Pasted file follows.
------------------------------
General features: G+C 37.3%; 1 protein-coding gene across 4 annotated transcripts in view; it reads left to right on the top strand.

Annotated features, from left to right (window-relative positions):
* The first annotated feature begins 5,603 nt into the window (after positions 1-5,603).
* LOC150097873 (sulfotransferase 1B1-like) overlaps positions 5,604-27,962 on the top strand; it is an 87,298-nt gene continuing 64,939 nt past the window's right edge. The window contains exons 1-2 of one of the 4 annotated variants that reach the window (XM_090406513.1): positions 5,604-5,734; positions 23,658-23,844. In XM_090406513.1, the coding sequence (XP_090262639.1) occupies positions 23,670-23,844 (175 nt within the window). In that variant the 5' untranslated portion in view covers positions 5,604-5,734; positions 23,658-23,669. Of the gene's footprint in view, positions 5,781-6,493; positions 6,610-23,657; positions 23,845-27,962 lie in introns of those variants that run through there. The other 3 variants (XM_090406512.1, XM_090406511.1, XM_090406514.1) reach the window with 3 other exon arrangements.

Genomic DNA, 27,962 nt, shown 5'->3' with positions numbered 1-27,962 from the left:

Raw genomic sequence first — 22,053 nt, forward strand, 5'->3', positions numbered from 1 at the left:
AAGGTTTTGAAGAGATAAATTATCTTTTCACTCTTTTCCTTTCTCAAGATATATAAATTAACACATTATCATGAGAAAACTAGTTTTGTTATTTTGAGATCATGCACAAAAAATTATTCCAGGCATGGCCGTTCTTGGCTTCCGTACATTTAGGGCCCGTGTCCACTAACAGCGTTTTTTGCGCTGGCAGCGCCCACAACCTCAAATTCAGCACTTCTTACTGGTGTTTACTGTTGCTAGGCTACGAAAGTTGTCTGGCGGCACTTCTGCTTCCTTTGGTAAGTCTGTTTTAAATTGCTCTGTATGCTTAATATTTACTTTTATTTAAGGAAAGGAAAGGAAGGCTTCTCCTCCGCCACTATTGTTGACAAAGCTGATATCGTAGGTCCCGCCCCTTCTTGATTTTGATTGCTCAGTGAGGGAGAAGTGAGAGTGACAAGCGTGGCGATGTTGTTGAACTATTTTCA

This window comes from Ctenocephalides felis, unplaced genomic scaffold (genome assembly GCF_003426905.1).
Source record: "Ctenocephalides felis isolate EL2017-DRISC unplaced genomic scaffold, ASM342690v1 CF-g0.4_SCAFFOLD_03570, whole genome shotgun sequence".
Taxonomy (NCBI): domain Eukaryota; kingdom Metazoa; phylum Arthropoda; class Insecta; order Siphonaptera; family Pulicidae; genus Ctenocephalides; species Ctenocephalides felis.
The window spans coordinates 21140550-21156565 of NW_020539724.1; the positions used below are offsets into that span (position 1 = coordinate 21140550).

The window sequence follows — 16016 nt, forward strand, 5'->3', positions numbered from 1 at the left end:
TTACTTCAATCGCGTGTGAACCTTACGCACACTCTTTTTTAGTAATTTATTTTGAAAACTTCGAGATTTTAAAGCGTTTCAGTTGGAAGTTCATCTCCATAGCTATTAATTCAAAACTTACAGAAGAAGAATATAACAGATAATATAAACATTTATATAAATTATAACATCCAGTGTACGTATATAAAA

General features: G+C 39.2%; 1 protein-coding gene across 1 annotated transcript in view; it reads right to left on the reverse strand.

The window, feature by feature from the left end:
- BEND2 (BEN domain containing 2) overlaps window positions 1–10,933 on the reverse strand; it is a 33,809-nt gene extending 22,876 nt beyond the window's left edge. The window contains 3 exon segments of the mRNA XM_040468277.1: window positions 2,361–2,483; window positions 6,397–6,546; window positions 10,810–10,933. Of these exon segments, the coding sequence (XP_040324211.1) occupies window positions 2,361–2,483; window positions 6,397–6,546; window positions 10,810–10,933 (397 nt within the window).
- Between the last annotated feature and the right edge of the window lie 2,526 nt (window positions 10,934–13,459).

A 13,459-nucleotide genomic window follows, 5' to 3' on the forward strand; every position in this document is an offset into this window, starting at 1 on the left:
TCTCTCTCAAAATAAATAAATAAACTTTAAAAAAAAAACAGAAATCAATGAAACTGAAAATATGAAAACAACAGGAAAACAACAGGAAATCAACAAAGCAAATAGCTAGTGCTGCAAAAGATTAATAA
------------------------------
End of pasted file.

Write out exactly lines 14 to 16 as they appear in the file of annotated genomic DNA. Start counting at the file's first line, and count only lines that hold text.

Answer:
General features: G+C 39.2%; 1 protein-coding gene across 1 annotated transcript in view; it reads right to left on the reverse strand.

The window, feature by feature from the left end:
- BEND2 (BEN domain containing 2) overlaps window positions 1–10,933 on the reverse strand; it is a 33,809-nt gene extending 22,876 nt beyond the window's left edge. The window contains 3 exon segments of the mRNA XM_040468277.1: window positions 2,361–2,483; window positions 6,397–6,546; window positions 10,810–10,933. Of these exon segments, the coding sequence (XP_040324211.1) occupies window positions 2,361–2,483; window positions 6,397–6,546; window positions 10,810–10,933 (397 nt within the window).